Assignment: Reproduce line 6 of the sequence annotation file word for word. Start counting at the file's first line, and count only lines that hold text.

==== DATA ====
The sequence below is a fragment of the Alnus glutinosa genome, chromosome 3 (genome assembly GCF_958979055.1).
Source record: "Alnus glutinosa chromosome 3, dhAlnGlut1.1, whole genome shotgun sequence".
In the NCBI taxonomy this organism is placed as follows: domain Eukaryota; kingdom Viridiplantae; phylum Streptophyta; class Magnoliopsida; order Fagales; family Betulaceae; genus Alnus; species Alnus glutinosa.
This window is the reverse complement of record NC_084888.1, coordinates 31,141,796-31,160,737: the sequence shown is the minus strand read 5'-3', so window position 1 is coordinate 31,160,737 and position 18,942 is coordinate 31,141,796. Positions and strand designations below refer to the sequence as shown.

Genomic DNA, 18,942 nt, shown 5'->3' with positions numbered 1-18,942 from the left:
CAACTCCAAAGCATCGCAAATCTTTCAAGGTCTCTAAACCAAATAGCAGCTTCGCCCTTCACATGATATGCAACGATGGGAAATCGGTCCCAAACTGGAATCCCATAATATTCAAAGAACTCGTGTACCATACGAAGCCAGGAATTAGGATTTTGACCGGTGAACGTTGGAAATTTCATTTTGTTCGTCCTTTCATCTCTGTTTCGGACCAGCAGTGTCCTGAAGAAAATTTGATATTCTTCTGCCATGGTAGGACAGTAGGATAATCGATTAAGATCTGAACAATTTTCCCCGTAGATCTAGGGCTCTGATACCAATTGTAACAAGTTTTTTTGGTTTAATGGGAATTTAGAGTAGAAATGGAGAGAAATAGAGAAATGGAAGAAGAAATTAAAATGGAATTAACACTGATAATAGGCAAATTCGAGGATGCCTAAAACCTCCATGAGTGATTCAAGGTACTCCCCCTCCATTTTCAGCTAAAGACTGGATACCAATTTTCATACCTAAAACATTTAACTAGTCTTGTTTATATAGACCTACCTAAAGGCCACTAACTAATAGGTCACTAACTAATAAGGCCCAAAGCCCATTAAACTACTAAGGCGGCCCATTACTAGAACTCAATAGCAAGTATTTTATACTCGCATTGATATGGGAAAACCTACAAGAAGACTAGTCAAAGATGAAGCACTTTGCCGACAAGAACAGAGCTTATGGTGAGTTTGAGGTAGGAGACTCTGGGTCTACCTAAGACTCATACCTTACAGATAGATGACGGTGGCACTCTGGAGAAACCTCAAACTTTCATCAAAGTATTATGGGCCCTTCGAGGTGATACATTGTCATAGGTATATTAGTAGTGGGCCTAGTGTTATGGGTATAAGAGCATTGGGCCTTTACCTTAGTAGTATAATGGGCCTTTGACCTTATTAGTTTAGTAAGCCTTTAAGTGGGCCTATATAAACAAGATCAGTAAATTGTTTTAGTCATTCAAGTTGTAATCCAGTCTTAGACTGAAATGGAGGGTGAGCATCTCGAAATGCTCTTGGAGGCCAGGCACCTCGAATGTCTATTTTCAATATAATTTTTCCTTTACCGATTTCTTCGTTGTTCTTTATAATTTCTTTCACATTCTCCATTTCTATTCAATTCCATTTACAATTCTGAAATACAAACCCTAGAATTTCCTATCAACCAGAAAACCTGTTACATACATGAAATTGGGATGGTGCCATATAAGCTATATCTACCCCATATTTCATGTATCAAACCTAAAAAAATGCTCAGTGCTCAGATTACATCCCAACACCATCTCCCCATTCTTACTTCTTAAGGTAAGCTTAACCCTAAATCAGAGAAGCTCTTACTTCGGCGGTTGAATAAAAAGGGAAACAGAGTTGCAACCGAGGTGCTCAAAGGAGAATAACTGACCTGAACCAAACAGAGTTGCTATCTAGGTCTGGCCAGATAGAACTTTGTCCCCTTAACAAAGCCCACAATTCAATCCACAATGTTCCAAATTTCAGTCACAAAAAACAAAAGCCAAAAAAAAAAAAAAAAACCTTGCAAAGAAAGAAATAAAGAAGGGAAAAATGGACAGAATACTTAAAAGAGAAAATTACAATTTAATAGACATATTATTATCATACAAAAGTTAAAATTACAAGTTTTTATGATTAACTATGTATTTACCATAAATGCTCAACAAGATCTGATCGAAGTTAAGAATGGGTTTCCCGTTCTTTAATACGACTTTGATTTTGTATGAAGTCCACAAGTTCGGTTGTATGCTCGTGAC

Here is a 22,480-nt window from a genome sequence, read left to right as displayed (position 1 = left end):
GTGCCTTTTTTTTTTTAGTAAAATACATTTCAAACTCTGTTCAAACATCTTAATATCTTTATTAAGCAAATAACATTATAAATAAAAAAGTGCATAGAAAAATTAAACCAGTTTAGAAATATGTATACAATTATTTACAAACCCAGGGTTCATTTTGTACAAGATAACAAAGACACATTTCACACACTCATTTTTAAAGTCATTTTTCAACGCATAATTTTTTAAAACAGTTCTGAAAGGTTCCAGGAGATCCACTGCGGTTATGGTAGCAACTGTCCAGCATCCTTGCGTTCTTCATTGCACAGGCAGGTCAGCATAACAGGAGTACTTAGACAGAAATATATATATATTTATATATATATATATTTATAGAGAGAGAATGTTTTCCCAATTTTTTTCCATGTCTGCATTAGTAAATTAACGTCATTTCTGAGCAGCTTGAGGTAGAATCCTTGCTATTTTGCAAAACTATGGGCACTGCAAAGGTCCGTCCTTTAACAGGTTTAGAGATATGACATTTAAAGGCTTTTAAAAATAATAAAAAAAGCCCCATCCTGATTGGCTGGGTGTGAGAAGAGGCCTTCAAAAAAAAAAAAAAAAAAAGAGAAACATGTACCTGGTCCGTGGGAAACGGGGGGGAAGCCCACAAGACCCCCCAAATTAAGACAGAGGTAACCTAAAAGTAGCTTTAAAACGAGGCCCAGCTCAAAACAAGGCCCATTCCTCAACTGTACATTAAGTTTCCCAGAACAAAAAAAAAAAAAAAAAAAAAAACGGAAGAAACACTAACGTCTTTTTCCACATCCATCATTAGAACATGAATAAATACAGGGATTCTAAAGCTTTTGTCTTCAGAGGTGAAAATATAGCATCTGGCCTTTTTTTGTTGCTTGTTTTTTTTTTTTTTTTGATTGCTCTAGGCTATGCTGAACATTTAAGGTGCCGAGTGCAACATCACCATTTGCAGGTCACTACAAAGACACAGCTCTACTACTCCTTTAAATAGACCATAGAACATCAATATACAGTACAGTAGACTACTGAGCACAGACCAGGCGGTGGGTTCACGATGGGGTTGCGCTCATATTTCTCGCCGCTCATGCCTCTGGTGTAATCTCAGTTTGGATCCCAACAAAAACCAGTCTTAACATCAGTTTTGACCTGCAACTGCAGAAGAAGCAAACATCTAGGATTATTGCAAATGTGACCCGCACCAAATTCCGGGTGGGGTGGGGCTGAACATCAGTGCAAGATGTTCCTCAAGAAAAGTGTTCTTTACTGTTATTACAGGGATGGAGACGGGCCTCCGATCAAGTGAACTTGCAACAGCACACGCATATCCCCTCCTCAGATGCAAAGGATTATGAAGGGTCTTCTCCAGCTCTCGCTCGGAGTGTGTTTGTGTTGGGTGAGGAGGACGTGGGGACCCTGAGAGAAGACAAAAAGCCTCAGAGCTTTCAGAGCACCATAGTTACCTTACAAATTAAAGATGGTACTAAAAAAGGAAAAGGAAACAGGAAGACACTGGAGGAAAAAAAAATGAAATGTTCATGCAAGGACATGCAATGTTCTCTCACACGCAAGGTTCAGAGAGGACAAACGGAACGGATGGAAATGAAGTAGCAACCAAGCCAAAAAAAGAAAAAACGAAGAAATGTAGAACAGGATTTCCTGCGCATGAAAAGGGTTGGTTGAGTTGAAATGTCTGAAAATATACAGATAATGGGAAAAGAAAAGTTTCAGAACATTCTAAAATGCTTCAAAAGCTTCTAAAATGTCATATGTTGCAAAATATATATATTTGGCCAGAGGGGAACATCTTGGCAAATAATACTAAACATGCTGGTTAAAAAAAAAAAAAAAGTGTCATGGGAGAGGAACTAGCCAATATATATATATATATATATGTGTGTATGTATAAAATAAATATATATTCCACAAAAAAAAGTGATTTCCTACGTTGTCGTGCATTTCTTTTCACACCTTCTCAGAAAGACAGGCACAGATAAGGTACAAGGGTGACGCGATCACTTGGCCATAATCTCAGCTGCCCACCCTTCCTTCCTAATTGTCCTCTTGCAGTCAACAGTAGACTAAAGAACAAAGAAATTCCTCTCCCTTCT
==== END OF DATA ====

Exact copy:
CAACTCCAAAGCATCGCAAATCTTTCAAGGTCTCTAAACCAAATAGCAGCTTCGCCCTTCACATGATATGCAACGATGGGAAATCGGTCCCAAACTGGAATCCCATAATATTCAAAGAACTCGTGTACCATACGAAGCCAGGAATTAGGATTTTGACCGGTGAACGTTGGAAATTTCATTTTGTTCGTCCTTTCATCTCTGTTTCGGACCAGCAGTGTCCTGAAGAAAATTTGATATTCTTCTGCCATGGTAGGACAGTAGGATAATCGATTAAGATCTGAACAATTTTCCCCGTAGATCTAGGGCTCTGATACCAATTGTAACAAGTTTTTTTGGTTTAATGGGAATTTAGAGTAGAAATGGAGAGAAATAGAGAAATGGAAGAAGAAATTAAAATGGAATTAACACTGATAATAGGCAAATTCGAGGATGCCTAAAACCTCCATGAGTGATTCAAGGTACTCCCCCTCCATTTTCAGCTAAAGACTGGATACCAATTTTCATACCTAAAACATTTAACTAGTCTTGTTTATATAGACCTACCTAAAGGCCACTAACTAATAGGTCACTAACTAATAAGGCCCAAAGCCCATTAAACTACTAAGGCGGCCCATTACTAGAACTCAATAGCAAGTATTTTATACTCGCATTGATATGGGAAAACCTACAAGAAGACTAGTCAAAGATGAAGCACTTTGCCGACAAGAACAGAGCTTATGGTGAGTTTGAGGTAGGAGACTCTGGGTCTACCTAAGACTCATACCTTACAGATAGATGACGGTGGCACTCTGGAGAAACCTCAAACTTTCATCAAAGTATTATGGGCCCTTCGAGGTGATACATTGTCATAGGTATATTAGTAGTGGGCCTAGTGTTATGGGTATAAGAGCATTGGGCCTTTACCTTAGTAGTATAATGGGCCTTTGACCTTATTAGTTTAGTAAGCCTTTAAGTGGGCCTATATAAACAAGATCAGTAAATTGTTTTAGTCATTCAAGTTGTAATCCAGTCTTAGACTGAAATGGAGGGTGAGCATCTCGAAATGCTCTTGGAGGCCAGGCACCTCGAATGTCTATTTTCAATATAATTTTTCCTTTACCGATTTCTTCGTTGTTCTTTATAATTTCTTTCACATTCTCCATTTCTATTCAATTCCATTTACAATTCTGAAATACAAACCCTAGAATTTCCTATCAACCAGAAAACCTGTTACATACATGAAATTGGGATGGTGCCATATAAGCTATATCTACCCCATATTTCATGTATCAAACCTAAAAAAATGCTCAGTGCTCAGATTACATCCCAACACCATCTCCCCATTCTTACTTCTTAAGGTAAGCTTAACCCTAAATCAGAGAAGCTCTTACTTCGGCGGTTGAATAAAAAGGGAAACAGAGTTGCAACCGAGGTGCTCAAAGGAGAATAACTGACCTGAACCAAACAGAGTTGCTATCTAGGTCTGGCCAGATAGAACTTTGTCCCCTTAACAAAGCCCACAATTCAATCCACAATGTTCCAAATTTCAGTCACAAAAAACAAAAGCCAAAAAAAAAAAAAAAAACCTTGCAAAGAAAGAAATAAAGAAGGGAAAAATGGACAGAATACTTAAAAGAGAAAATTACAATTTAATAGACATATTATTATCATACAAAAGTTAAAATTACAAGTTTTTATGATTAACTATGTATTTACCATAAATGCTCAACAAGATCTGATCGAAGTTAAGAATGGGTTTCCCGTTCTTTAATACGACTTTGATTTTGTATGAAGTCCACAAGTTCGGTTGTATGCTCGTGAC